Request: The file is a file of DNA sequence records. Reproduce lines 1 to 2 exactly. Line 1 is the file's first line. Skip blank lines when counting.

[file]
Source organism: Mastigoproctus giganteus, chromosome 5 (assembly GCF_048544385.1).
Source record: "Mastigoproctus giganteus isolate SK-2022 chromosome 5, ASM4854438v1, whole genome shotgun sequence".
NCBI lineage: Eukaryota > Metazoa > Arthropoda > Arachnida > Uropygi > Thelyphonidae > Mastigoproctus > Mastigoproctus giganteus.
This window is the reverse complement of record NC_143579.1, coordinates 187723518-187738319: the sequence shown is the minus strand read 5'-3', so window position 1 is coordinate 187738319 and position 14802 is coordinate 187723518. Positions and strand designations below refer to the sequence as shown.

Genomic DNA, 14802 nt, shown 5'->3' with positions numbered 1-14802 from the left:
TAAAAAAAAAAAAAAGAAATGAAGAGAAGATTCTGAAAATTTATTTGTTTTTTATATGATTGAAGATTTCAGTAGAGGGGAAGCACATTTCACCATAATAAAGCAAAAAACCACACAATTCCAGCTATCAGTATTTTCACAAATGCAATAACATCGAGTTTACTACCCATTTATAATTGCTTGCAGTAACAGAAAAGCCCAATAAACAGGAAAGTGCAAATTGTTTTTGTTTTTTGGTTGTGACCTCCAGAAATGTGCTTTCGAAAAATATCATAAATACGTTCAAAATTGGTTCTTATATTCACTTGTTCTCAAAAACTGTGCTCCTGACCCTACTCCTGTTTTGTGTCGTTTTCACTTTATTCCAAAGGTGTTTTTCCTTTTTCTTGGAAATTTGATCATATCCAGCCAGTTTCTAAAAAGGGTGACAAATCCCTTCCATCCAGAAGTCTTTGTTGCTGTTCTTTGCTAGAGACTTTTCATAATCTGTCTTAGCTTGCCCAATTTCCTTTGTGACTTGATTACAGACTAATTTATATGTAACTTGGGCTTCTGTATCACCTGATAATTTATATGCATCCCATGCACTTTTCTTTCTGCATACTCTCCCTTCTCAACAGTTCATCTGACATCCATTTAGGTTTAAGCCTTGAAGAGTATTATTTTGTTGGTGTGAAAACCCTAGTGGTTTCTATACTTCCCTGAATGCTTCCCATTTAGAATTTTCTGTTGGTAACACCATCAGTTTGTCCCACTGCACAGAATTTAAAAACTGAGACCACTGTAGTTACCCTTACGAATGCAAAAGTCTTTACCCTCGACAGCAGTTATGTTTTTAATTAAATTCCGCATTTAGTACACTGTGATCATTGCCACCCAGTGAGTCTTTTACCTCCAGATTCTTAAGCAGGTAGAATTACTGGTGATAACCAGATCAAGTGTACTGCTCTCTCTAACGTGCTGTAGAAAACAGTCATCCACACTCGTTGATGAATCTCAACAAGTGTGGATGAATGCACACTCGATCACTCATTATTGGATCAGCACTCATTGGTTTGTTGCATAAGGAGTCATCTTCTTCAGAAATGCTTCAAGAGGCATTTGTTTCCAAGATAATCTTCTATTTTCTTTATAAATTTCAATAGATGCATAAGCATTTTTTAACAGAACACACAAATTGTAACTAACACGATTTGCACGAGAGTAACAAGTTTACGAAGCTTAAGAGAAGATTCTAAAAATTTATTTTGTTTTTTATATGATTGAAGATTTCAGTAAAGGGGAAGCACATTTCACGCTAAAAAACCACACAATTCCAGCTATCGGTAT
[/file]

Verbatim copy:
Source organism: Mastigoproctus giganteus, chromosome 5 (assembly GCF_048544385.1).
Source record: "Mastigoproctus giganteus isolate SK-2022 chromosome 5, ASM4854438v1, whole genome shotgun sequence".